Tenant or landlord – who’s responsible for pools?
Backyard pools are getting a workout across the Gold Coast as temperatures soar this summer, and as a result, our office at PRDnationwide Burleigh Heads has been fielding a lot of enquiries about pool safety and maintenance responsibility when it comes to rental properties.
So who’s responsible for what when it comes to pools? There are some grey areas in the legislation so it’s important that both tenants and landlords take the time to consider what’s in the tenancy agreement and make changes they think necessary.
Following is a snapshot of what’s generally accepted as the allocation of responsibility when it comes to pools:
What the landlord is responsible for:
The landlord must arrange for the pool to be inspected by an accredited and licensed pool safety inspector and issued with a pool safety certificate. This certificate must be included with the tenancy agreement. If the certificate is not included the landlord is in breach of their legal obligations. Pool safety certificates for non-shared pools (backyard pools) are valid for 2 years from date of issue.
The landlord must ensure that the pool is fenced and gated to the standard required by the Queensland Building and Construction Commission and that trees, other vegetation or fixed facilities like bricked-in barbeques cannot be used by children to climb over the fence. The landlord must also ensure any damage to the pool fence or gate is fixed immediately.
If the landlord expects the tenant to undertake specific pool maintenance tasks, these should be outlined in the tenancy agreement with specific instructions as to how these tasks should be carried out. The landlord should also supply necessary equipment to maintain the pool such as pumps, vacuums, chlorinators and scoops. The landlord is responsible for servicing the pump and other installed equipment such as heaters.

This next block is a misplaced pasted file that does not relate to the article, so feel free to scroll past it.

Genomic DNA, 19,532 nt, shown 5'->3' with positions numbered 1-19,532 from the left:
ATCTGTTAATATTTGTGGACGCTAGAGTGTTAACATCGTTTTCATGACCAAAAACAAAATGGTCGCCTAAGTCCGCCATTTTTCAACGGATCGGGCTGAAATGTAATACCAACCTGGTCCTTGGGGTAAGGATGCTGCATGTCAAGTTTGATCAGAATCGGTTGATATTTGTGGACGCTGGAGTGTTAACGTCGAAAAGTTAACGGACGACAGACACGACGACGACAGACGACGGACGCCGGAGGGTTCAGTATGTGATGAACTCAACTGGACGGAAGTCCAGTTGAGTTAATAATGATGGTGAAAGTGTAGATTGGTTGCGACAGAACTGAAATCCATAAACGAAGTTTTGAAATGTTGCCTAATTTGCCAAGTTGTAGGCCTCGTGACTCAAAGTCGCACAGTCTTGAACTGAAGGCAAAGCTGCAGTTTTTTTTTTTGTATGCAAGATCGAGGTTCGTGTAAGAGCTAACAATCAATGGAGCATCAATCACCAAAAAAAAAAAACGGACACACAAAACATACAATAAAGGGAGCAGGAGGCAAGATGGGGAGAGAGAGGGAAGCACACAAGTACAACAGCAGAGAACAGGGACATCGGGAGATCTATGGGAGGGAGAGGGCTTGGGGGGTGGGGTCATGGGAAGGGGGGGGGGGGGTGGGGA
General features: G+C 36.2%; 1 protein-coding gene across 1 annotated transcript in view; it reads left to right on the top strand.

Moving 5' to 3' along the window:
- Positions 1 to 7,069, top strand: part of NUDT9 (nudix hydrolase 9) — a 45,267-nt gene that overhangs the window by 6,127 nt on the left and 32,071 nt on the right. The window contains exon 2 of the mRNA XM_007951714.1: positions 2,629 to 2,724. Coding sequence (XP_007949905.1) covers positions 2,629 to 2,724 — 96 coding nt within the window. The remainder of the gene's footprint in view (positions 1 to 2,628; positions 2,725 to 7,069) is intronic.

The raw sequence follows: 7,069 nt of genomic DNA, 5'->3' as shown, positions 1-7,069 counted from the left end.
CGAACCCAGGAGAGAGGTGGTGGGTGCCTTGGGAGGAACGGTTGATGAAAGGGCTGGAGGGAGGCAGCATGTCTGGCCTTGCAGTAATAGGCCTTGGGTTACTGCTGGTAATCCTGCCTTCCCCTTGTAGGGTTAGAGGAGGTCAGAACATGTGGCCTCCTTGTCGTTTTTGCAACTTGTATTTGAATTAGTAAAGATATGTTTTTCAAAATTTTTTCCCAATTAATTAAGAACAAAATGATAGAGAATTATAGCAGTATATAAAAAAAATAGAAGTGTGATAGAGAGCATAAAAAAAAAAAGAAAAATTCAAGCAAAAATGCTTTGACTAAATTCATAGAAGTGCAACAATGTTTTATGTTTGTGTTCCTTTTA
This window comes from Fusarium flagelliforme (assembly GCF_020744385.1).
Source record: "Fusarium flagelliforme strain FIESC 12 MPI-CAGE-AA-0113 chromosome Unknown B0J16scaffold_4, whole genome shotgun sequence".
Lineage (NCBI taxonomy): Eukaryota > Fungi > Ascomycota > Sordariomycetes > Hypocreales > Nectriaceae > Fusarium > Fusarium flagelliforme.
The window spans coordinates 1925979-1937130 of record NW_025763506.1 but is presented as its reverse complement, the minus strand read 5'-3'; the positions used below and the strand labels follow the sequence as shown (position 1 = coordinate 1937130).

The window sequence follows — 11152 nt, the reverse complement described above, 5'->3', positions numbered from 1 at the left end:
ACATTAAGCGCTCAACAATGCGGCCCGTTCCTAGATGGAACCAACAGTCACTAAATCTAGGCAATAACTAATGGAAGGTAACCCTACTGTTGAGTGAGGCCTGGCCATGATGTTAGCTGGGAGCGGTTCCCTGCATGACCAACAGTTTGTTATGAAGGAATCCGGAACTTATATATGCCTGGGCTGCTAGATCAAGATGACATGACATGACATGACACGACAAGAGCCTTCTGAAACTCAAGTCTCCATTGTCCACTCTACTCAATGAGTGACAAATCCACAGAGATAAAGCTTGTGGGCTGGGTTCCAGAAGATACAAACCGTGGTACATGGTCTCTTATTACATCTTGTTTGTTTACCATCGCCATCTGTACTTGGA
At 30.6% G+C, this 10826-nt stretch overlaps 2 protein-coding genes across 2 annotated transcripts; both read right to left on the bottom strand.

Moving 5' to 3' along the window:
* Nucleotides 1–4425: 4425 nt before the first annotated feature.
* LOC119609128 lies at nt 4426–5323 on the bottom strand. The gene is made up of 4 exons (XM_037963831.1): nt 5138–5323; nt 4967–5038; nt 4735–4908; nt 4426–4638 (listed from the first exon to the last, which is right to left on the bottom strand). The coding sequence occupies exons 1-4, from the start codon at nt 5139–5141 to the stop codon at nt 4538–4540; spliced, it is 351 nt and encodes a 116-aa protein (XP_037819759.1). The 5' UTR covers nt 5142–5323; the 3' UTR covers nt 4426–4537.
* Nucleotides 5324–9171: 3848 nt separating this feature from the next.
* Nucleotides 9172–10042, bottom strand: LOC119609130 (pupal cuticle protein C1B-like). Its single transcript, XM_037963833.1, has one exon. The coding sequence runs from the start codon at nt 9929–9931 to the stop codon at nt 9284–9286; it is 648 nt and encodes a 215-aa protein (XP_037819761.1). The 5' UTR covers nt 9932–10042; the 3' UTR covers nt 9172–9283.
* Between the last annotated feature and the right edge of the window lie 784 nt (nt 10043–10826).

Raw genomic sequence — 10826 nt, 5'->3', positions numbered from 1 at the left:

The landlord is also responsible for structural repairs to the pool that are the result of age or poor manufacture/ installation. Pool pumps and chlorinators that require replacement due to age and normal wear and tear are also the responsibility of the landlord.
The pool water’s pH levels should be properly balanced at the beginning of each tenancy and this also is the responsibility of the landlord.
What the tenant is responsible for:
Generally for non-shared pools (backyard pools as opposed to a pool in an apartment complex) the tenant is responsible for everyday cleaning and maintenance of the pool. This includes cleaning the filter, removing leaves and ensuring chlorine and/or salt levels are adequate to maintain the water at a safe and clean pH level.
The tenant is usually responsible for purchasing and applying pool chemicals unless otherwise stated on the tenancy agreement.
If the pool turns green due to unbalanced pH levels, it’s the responsibility of the tenant to fix the problem which can be expensive so we advise tenants not to let it get to this stage. If the tenant has advised the landlord that the pump is broken and the landlord is slow to act, then the landlord is responsible should the water turn green.
Tenants must also always ensure that the pool fence is NEVER left propped open for any length of time for any reason. Propping a fence open may be convenient at the time but imagine how you’d feel if it led to the death of a small child. Nothing is worth that. Keep the pool gate securely closed at all times.
Tenants should always ensure the condition of the pool is noted in the entry condition report to reduce the chance of dispute down the track.
What the tenant is NOT responsible for:
A landlord cannot demand that a tenant enter into a contract with a pool maintenance contractor or demand they use a particular contractor. If both parties agree to use a contractor, the details of the arrangement, including who pays, must be outlined in the tenancy agreement.
For more details on the obligations of both tenants and landlords concerning backyard pools please visit the Queensland Building and Construction Commission website.